Leadership style. Leaders may have certain personal preferences and attributes that make it difficult to cultivate constructive conflict and/or build consensus within their organizations. For instance, some executives may be uncomfortable with confrontation, and therefore, they tend to avoid vigorous debates at all costs. They shy away from cognitive conflict because loud voices and sharp criticism simply make them uneasy. Others may be highly introverted, and consequently, they may discover that their employees find it difficult to discern their intentions as well as the rationale that they have employed to make decisions.
Some executives prefer to manage by fear and intimidation, and they enjoy imposing their will on organizations. That leadership style also squelches dissenting voices, and it can leave employees feeling unenthusiastic about a proposed plan of action that they did not help to formulate. Of course, a few extraordinary leaders foster enormous levels of commitment while employing this approach.
Consider, for instance, the management style of Bill Parcells, the famous professional football coach. He has dramatically turned around four very unsuccessful franchises over the past two decades, and his teams have won two world championships. He thrives on confrontation, instills a great deal of fear in his players, and makes decisions in a highly autocratic fashion. Yet, players put forth an incredible effort for Parcells, and they frequently express an intense desire to please him, despite the fact that he makes their lives difficult at times. In general, however, success often proves difficult to sustain over the long haul for those who employ this leadership pattern. Perhaps that explains why Parcells has chosen to shift frequently from one team to another during his coaching career.
Cognitive biases. A few mental traps also stand in the way as leaders try to manage conflict and consensus. For instance, most individuals search for information in a biased manner. They tend to downplay data that contradicts their existing views and beliefs, while emphasizing the information that supports their original conclusions. This confirmation bias explains why leaders may not aggressively seek to surface dissenting views, or why they may not listen carefully to those voices. Naturally, managers become frustrated if they perceive that leaders are processing information in a biased manner, and that disappointment can diminish buy-in. Overconfidence bias becomes a factor in many situations as well. Most of us tend to overestimate our own capabilities. Consequently, we may not recognize when we need to solicit input and advice from others, or we downplay the doubts that others display regarding our judgments and decisions.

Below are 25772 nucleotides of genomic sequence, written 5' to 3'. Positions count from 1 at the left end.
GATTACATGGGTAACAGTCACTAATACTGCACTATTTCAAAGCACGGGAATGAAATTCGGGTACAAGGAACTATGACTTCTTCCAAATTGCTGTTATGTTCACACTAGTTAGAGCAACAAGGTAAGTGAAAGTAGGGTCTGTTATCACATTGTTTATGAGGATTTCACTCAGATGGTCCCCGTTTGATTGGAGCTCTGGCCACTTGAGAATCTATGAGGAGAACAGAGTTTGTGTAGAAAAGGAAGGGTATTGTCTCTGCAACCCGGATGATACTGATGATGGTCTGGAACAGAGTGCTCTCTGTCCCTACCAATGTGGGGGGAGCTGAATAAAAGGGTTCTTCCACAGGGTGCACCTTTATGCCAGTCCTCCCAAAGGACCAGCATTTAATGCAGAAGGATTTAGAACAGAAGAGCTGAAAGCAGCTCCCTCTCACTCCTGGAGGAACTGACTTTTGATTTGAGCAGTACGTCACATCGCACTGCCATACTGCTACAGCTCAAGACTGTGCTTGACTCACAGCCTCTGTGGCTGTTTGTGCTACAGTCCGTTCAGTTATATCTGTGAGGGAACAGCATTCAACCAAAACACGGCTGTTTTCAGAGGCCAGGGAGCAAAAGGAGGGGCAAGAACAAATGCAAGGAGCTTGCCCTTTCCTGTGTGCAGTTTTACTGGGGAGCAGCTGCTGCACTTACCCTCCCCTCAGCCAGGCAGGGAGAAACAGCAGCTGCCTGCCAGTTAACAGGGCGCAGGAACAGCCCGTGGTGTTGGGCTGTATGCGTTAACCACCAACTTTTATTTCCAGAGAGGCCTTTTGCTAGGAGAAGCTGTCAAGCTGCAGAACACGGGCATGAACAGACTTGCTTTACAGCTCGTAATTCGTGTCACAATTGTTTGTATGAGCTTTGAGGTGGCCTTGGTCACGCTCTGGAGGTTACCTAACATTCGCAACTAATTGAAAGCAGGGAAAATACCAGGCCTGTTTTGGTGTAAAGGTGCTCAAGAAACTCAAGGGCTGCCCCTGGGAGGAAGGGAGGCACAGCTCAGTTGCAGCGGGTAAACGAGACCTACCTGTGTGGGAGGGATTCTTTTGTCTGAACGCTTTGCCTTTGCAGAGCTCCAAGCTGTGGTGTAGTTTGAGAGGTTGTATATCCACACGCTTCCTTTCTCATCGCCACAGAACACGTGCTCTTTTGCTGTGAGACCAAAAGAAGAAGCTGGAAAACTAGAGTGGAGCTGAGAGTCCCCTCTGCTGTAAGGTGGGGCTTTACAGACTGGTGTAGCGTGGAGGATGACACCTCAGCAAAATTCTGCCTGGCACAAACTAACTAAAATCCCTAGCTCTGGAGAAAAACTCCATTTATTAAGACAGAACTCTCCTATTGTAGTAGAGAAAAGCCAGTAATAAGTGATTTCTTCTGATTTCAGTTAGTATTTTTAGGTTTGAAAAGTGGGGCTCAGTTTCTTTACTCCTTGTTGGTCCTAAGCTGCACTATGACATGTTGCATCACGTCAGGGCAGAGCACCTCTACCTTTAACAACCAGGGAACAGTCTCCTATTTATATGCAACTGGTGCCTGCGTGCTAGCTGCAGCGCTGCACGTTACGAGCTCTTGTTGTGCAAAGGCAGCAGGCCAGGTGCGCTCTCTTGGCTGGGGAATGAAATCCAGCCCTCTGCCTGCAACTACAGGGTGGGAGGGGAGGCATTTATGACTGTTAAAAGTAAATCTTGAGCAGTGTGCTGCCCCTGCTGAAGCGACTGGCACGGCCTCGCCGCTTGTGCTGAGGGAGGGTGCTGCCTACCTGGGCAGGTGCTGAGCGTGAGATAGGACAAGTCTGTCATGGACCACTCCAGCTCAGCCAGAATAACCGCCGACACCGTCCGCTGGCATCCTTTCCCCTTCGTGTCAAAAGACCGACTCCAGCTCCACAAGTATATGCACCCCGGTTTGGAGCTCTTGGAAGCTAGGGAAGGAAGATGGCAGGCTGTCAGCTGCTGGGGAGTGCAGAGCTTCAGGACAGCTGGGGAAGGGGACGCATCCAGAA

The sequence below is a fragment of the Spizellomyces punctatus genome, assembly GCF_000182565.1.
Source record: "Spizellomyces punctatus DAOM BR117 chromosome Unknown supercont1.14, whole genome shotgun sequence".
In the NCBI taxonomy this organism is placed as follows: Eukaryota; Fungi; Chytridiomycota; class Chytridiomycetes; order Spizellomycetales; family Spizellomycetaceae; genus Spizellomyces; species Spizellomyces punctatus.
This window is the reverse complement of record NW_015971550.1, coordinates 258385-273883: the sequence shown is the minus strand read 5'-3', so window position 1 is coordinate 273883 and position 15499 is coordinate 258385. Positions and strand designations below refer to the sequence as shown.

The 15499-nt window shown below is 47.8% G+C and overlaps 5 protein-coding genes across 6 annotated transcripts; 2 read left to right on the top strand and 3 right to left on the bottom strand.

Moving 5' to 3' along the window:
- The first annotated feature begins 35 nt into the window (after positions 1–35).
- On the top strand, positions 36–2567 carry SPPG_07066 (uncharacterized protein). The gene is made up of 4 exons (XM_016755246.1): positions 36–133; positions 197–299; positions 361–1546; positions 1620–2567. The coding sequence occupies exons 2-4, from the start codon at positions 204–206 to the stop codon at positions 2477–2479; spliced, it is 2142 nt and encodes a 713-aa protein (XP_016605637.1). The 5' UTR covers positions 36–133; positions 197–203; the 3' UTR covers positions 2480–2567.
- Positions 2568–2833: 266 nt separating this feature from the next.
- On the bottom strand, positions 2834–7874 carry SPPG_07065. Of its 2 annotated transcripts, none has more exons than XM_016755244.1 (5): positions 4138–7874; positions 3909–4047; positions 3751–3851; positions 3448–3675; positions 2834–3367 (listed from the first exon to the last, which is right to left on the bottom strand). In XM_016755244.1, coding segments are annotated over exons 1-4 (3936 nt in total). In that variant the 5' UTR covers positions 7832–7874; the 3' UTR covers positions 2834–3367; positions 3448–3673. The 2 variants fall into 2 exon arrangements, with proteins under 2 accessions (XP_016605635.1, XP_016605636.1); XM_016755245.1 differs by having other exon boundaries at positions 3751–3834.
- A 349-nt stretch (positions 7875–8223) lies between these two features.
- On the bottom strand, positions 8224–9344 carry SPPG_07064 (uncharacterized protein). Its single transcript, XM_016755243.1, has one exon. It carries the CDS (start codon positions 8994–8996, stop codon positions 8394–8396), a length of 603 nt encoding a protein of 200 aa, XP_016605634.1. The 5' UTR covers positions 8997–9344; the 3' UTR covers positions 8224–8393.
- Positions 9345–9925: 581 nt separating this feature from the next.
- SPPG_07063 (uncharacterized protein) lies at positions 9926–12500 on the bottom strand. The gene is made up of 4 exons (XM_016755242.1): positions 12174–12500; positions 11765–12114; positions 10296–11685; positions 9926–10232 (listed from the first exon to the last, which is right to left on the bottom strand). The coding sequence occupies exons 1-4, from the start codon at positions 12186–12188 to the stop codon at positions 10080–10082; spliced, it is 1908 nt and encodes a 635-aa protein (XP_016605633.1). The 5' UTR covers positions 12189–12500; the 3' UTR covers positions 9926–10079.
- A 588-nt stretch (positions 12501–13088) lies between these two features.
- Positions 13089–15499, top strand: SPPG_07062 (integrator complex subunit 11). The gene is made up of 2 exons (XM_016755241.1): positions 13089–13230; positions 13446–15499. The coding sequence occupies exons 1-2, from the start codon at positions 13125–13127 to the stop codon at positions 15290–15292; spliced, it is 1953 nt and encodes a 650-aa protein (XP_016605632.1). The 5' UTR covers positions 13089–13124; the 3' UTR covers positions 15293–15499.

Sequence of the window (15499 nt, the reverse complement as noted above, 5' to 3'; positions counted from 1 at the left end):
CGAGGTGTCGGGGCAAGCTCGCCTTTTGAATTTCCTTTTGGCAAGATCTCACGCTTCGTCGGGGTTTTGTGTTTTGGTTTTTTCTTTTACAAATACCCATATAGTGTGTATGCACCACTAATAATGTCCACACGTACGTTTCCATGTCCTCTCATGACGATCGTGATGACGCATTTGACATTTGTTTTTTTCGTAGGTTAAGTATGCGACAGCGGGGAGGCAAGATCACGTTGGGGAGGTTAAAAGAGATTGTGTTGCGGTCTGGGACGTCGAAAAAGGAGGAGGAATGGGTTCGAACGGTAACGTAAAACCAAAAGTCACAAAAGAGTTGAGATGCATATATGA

Threat rigidity. In many cases, strategic decision making occurs in the context of a threatening situation—the organization must deal with poor financial performance, deteriorating competitive position and/or a dramatic shift in customer requirements. When faced with a threatening context, the psychological stress and anxiety may induce a rigid cognitive response on the part of individuals. People tend to draw upon deeply ingrained mental models of the environment that served them well in the past. Individuals also constrict their information-gathering efforts, and they revert to the comfort of well-learned practices and routines.
This cognitive rigidity impairs a leader’s ability to surface and discuss a wide range of dissenting views. To make matters worse, factors at the group and organizational level complement and reinforce this inflexible and dysfunctional response to threatening problems. Consequently, organizational decision processes become characterized by restricted information processing, a constrained search for solutions, a reduction in the breadth of participants, and increased reliance on formal communication procedures.
In-groups versus out-groups. As people work together throughout the decision process, they have a natural tendency to categorize other members of the groups in which they interact. They classify some people as similar to them (the in-group) and others as quite different based on a few salient demographic characteristics or professional attributes (the out-group). For instance, an engineer may distinguish those group members with similar functional backgrounds from individuals who have spent their careers working in finance or marketing. In general, people tend to perceive in-group members in a positive light and out-group members in a negative light. These perceptions shape the way that individuals interact with one another. Highly divisive categorization processes—those circumstances in which people draw sharp distinctions between in-groups and out-groups—can diminish social interaction among group members, impede information flows and foster interpersonal tensions.